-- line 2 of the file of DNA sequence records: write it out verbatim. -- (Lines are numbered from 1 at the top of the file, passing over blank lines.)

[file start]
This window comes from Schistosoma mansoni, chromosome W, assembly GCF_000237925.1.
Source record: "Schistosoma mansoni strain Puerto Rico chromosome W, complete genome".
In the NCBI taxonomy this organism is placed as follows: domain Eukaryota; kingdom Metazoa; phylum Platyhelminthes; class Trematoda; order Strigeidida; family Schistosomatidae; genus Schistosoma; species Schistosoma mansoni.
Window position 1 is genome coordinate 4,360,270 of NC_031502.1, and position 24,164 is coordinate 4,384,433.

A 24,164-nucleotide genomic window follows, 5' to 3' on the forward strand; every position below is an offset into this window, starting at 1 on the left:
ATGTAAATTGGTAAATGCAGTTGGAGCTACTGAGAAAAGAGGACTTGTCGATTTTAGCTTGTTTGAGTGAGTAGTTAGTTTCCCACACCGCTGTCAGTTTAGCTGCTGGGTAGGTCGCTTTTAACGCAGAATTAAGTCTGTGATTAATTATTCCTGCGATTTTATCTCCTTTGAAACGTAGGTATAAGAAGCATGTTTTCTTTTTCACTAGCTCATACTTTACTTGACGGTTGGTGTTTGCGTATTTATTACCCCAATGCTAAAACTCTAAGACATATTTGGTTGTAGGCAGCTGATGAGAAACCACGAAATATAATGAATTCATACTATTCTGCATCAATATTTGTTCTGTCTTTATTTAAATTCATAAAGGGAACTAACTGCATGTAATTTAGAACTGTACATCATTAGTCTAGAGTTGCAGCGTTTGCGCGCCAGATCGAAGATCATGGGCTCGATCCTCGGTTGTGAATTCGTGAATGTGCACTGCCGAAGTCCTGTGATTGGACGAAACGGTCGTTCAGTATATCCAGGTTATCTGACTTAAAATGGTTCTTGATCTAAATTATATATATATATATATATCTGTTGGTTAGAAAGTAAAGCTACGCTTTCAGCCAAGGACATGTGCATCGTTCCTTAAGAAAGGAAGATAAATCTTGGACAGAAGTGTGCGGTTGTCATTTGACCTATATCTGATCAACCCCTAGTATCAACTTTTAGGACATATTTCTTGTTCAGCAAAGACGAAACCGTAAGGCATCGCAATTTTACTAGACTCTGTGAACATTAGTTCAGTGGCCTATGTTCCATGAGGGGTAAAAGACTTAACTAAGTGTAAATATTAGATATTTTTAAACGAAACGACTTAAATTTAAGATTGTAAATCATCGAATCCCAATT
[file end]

Source record: "Schistosoma mansoni strain Puerto Rico chromosome W, complete genome".